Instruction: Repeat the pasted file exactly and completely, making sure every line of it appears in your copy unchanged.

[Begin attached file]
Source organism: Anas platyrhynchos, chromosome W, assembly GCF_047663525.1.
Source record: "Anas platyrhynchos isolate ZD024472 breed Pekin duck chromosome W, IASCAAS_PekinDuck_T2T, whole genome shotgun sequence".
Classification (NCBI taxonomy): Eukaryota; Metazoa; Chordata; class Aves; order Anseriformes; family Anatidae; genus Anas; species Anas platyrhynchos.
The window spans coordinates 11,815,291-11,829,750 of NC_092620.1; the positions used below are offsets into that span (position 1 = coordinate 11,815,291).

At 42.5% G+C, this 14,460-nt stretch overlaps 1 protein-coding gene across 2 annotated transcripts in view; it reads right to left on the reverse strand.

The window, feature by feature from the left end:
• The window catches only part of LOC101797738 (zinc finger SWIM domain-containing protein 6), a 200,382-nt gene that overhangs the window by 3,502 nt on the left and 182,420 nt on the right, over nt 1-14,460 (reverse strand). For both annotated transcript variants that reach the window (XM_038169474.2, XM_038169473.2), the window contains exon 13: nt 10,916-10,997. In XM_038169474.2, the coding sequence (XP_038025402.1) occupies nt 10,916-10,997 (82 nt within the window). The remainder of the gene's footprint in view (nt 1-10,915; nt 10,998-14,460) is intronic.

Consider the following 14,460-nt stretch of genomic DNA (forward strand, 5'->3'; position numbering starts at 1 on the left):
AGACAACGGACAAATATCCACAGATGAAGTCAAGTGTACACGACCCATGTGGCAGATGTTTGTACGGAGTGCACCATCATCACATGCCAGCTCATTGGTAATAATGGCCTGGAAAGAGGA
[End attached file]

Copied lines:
Source organism: Anas platyrhynchos, chromosome W, assembly GCF_047663525.1.
Source record: "Anas platyrhynchos isolate ZD024472 breed Pekin duck chromosome W, IASCAAS_PekinDuck_T2T, whole genome shotgun sequence".
Classification (NCBI taxonomy): Eukaryota; Metazoa; Chordata; class Aves; order Anseriformes; family Anatidae; genus Anas; species Anas platyrhynchos.
The window spans coordinates 11,815,291-11,829,750 of NC_092620.1; the positions used below are offsets into that span (position 1 = coordinate 11,815,291).

At 42.5% G+C, this 14,460-nt stretch overlaps 1 protein-coding gene across 2 annotated transcripts in view; it reads right to left on the reverse strand.

The window, feature by feature from the left end:
• The window catches only part of LOC101797738 (zinc finger SWIM domain-containing protein 6), a 200,382-nt gene that overhangs the window by 3,502 nt on the left and 182,420 nt on the right, over nt 1-14,460 (reverse strand). For both annotated transcript variants that reach the window (XM_038169474.2, XM_038169473.2), the window contains exon 13: nt 10,916-10,997. In XM_038169474.2, the coding sequence (XP_038025402.1) occupies nt 10,916-10,997 (82 nt within the window). The remainder of the gene's footprint in view (nt 1-10,915; nt 10,998-14,460) is intronic.

Consider the following 14,460-nt stretch of genomic DNA (forward strand, 5'->3'; position numbering starts at 1 on the left):
AGACAACGGACAAATATCCACAGATGAAGTCAAGTGTACACGACCCATGTGGCAGATGTTTGTACGGAGTGCACCATCATCACATGCCAGCTCATTGGTAATAATGGCCTGGAAAGAGGA